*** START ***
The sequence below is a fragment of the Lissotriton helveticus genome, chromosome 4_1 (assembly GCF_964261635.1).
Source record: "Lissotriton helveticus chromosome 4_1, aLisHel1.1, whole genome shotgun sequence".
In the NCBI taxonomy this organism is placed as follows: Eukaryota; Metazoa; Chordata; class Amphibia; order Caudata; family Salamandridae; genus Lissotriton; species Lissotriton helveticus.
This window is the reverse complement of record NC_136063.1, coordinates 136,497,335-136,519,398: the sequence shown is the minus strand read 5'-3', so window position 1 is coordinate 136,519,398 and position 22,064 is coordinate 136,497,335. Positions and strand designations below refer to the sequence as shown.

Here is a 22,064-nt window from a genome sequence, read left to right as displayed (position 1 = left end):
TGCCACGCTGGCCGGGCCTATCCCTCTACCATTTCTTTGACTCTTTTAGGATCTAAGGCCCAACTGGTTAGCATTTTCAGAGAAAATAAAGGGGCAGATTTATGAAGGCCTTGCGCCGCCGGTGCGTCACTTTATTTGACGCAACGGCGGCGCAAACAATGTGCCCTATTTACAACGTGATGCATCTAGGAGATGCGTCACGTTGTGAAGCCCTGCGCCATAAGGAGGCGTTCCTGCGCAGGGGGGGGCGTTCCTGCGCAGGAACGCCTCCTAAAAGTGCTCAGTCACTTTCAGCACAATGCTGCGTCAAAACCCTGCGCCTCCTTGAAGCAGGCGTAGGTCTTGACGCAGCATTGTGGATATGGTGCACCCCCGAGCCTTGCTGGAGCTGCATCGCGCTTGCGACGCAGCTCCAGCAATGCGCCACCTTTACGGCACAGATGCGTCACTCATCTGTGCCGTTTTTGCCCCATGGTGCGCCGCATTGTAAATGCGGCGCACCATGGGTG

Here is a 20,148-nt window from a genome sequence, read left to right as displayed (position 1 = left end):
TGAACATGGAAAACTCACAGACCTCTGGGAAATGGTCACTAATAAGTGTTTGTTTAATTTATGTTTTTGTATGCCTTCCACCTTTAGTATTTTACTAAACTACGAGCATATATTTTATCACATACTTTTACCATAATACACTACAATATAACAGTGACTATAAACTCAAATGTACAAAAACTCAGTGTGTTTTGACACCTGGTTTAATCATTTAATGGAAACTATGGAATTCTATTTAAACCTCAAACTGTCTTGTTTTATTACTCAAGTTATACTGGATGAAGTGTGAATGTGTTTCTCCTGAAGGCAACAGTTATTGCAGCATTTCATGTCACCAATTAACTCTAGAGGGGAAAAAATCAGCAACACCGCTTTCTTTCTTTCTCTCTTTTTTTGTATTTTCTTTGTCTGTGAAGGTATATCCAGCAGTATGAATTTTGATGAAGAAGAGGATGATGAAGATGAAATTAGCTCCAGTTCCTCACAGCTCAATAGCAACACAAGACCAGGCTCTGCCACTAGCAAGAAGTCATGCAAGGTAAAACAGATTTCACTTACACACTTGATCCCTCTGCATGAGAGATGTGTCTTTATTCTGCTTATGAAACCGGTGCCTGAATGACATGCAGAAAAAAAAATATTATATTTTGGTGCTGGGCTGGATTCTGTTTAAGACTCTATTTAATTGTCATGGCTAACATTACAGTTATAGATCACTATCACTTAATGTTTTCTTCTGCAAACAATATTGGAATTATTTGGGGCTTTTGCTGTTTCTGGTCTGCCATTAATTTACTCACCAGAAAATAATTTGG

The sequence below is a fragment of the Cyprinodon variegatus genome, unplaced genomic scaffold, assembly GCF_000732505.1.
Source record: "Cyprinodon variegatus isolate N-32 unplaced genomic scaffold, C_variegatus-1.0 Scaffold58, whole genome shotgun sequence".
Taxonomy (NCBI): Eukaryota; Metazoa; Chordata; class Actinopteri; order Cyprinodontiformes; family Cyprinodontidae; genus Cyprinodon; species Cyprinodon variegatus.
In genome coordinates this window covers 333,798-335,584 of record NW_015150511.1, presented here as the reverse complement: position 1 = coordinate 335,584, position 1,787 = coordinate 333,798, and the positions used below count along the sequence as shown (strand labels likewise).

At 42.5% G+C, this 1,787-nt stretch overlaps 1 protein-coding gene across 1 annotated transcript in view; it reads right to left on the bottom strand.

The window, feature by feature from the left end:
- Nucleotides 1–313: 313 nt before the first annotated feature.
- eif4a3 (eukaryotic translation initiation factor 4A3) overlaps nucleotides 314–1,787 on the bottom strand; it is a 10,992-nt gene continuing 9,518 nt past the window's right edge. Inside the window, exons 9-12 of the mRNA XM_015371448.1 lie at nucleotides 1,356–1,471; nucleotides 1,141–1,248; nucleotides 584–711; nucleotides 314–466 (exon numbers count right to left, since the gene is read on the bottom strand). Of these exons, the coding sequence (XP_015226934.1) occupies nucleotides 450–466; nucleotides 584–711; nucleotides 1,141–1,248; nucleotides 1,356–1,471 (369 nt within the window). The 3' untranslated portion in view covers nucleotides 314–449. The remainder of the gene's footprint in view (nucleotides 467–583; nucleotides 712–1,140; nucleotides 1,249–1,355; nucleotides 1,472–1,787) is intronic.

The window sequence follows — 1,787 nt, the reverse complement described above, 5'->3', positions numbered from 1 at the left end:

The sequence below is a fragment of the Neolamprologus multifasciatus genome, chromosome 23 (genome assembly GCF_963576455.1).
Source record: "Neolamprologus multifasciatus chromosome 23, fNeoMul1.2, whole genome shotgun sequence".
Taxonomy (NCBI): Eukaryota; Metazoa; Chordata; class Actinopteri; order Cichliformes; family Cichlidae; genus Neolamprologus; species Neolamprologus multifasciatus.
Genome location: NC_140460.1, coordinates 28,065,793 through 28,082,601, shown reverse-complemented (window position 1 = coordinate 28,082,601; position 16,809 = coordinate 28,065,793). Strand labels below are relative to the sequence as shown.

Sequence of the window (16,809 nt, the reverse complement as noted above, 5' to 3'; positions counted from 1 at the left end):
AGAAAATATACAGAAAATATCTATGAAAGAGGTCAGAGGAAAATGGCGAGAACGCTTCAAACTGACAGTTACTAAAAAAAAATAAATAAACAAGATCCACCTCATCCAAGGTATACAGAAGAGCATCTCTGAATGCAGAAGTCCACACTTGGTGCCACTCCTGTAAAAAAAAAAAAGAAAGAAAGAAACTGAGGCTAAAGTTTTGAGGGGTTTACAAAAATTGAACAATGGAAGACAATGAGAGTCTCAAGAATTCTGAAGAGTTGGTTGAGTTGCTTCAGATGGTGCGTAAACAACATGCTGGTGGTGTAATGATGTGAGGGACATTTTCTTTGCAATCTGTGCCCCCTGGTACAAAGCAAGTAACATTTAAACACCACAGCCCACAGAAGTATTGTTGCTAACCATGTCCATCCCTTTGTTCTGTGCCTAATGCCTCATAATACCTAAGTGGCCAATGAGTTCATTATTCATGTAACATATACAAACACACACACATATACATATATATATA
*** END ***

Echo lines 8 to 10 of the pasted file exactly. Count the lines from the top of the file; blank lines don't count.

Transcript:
TGAACATGGAAAACTCACAGACCTCTGGGAAATGGTCACTAATAAGTGTTTGTTTAATTTATGTTTTTGTATGCCTTCCACCTTTAGTATTTTACTAAACTACGAGCATATATTTTATCACATACTTTTACCATAATACACTACAATATAACAGTGACTATAAACTCAAATGTACAAAAACTCAGTGTGTTTTGACACCTGGTTTAATCATTTAATGGAAACTATGGAATTCTATTTAAACCTCAAACTGTCTTGTTTTATTACTCAAGTTATACTGGATGAAGTGTGAATGTGTTTCTCCTGAAGGCAACAGTTATTGCAGCATTTCATGTCACCAATTAACTCTAGAGGGGAAAAAATCAGCAACACCGCTTTCTTTCTTTCTCTCTTTTTTTGTATTTTCTTTGTCTGTGAAGGTATATCCAGCAGTATGAATTTTGATGAAGAAGAGGATGATGAAGATGAAATTAGCTCCAGTTCCTCACAGCTCAATAGCAACACAAGACCAGGCTCTGCCACTAGCAAGAAGTCATGCAAGGTAAAACAGATTTCACTTACACACTTGATCCCTCTGCATGAGAGATGTGTCTTTATTCTGCTTATGAAACCGGTGCCTGAATGACATGCAGAAAAAAAAATATTATATTTTGGTGCTGGGCTGGATTCTGTTTAAGACTCTATTTAATTGTCATGGCTAACATTACAGTTATAGATCACTATCACTTAATGTTTTCTTCTGCAAACAATATTGGAATTATTTGGGGCTTTTGCTGTTTCTGGTCTGCCATTAATTTACTCACCAGAAAATAATTTGG

The sequence below is a fragment of the Cyprinodon variegatus genome, unplaced genomic scaffold, assembly GCF_000732505.1.
Source record: "Cyprinodon variegatus isolate N-32 unplaced genomic scaffold, C_variegatus-1.0 Scaffold58, whole genome shotgun sequence".